Council also welcomed successful early start on transparency initiative in support of Paris Agreement
Support for the LDCF, the GEF-hosted climate fund for the most vulnerable countries and progress toward implementation of the Paris Climate Agreement received a welcome boost today on the eve of the Sixth Global Environment Assembly in Da Nang, Vietnam.
At the 24th Least Developed Countries Fund (LDCF) / Special Climate Change Fund (SCCF) Council meeting, a new programming strategy and operational improvements were approved, and Sweden announced an additional contribution to the LDCF of 50 million Swedish crowns.
Also, the GEF Council received a positive progress report on the Capacity Building Initiative for Transparency (CBIT), a fund established to strengthen the institutional and technical capacities of developing countries to meet the transparency requirements of the Paris Agreement.
The new programming strategy will help ensure complementarity between the LDCF and SCCF with other funds, and diversify the range of adaptation finance options available to beneficiary countries. It will also introduce an enhanced focus on private sector engagement.
The new programming structure builds on the track record of these funds and their comparative advantages, while drawing on the extensive experience of the GEF trust fund in other focal areas and in climate change mitigation to help guide multiple benefits across the conventions the GEF serves, and address the Sustainable Development Goals.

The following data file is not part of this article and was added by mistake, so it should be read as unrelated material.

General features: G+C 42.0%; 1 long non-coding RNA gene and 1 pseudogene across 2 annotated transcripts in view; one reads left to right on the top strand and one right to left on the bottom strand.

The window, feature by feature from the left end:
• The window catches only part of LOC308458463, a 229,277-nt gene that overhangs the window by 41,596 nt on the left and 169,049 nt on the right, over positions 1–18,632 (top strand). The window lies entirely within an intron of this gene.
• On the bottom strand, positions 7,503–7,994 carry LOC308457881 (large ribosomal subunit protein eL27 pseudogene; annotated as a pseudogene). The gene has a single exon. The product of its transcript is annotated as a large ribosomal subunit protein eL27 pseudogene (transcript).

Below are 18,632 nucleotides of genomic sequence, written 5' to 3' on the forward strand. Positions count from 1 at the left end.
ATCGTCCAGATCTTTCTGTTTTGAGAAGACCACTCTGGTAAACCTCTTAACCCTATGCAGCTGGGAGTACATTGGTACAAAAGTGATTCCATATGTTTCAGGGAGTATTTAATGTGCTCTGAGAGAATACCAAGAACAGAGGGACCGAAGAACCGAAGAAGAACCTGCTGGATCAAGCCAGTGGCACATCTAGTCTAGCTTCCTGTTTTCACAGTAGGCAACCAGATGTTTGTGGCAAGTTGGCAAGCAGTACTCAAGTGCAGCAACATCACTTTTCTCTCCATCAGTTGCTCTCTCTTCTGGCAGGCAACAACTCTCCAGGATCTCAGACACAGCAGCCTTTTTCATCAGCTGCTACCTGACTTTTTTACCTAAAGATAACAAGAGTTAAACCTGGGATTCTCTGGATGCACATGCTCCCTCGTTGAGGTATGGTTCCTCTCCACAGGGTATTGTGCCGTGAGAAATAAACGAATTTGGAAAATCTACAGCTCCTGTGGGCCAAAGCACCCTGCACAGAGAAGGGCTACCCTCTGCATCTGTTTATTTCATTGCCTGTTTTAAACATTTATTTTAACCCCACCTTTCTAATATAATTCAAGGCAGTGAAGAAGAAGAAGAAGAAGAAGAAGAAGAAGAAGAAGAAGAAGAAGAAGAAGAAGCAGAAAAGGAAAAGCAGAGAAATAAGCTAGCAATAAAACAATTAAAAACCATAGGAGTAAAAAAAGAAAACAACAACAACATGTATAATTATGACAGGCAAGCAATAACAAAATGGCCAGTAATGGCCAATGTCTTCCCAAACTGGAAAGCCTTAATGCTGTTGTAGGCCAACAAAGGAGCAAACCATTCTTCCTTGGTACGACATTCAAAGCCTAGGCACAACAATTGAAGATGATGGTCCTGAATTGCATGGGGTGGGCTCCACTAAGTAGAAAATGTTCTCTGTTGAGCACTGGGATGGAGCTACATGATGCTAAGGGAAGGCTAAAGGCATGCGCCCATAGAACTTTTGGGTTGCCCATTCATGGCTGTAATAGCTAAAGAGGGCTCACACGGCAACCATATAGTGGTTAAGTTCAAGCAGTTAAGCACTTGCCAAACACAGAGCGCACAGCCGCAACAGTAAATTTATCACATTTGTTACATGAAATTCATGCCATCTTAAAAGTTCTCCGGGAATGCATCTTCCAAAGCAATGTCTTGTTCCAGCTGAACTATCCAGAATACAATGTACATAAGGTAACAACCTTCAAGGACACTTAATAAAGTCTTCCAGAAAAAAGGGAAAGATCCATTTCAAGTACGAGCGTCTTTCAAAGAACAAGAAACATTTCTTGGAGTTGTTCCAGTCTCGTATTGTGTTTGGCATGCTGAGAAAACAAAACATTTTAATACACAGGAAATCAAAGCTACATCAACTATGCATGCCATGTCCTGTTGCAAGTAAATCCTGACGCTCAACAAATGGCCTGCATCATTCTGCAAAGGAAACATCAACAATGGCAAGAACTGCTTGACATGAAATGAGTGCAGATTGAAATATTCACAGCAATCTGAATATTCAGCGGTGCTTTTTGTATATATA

The LDCF and SCCF funds have supported over 330 adaptation projects, and been assessed as highly effective, impactful, and providing value for money. The SCCF has been evaluated by the GEF Independent Evaluation Office as an “ideal incubator” to test and refine innovative concepts.
Meanwhile, the CBIT has become an integral part of GEF operations during its rapid operationalization and programming of resources since the GEF received the mandate to establish it at COP 21. The CBIT was officially launched, with approval of the first set of national projects at COP 22 in Marrakesh, Morocco in November 2016, a mere eleven months later.
The CBIT trust fund has received $61 million in voluntary funds pledged by 14 donors between November 2016 and December 2017. As of the latest Council meeting today, $53 million in funding has been programmed for 41 projects in 39 countries. Countries in Africa, Asia, Eastern and Central Europe, and Latin America and the Caribbean will benefit from this funding to help address their priority needs to meet enhanced transparency requirements, including eleven LDCs and five SIDS.
The Paris Agreement’s enhanced transparency framework has underlined the importance of establishing and maintaining strong measurement, reporting and verification systems. The update to the 54th GEF Council highlighted that 83 percent of approved CBIT projects requested GEF support for this type of activity. Additionally, 65 countries have been part of the CBIT initiative, either through national projects or through participation in capacity building and other support through the two global projects.
Six CBIT projects are already under implementation. An innovative project in Jamaica will explore the feasibility of using distributed ledger technology or – Blockchain – to help establish a robust domestic MRV system for the country. In Chile, CBIT will help improve institutional arrangements among government ministries to carry out long-term projections and mitigation scenarios analyses, helping strengthen the country’s long-term climate strategy. In Georgia, CBIT will help better integrate municipal level data into the country’s national GHG inventory system, and thereby into national climate change policies and targets.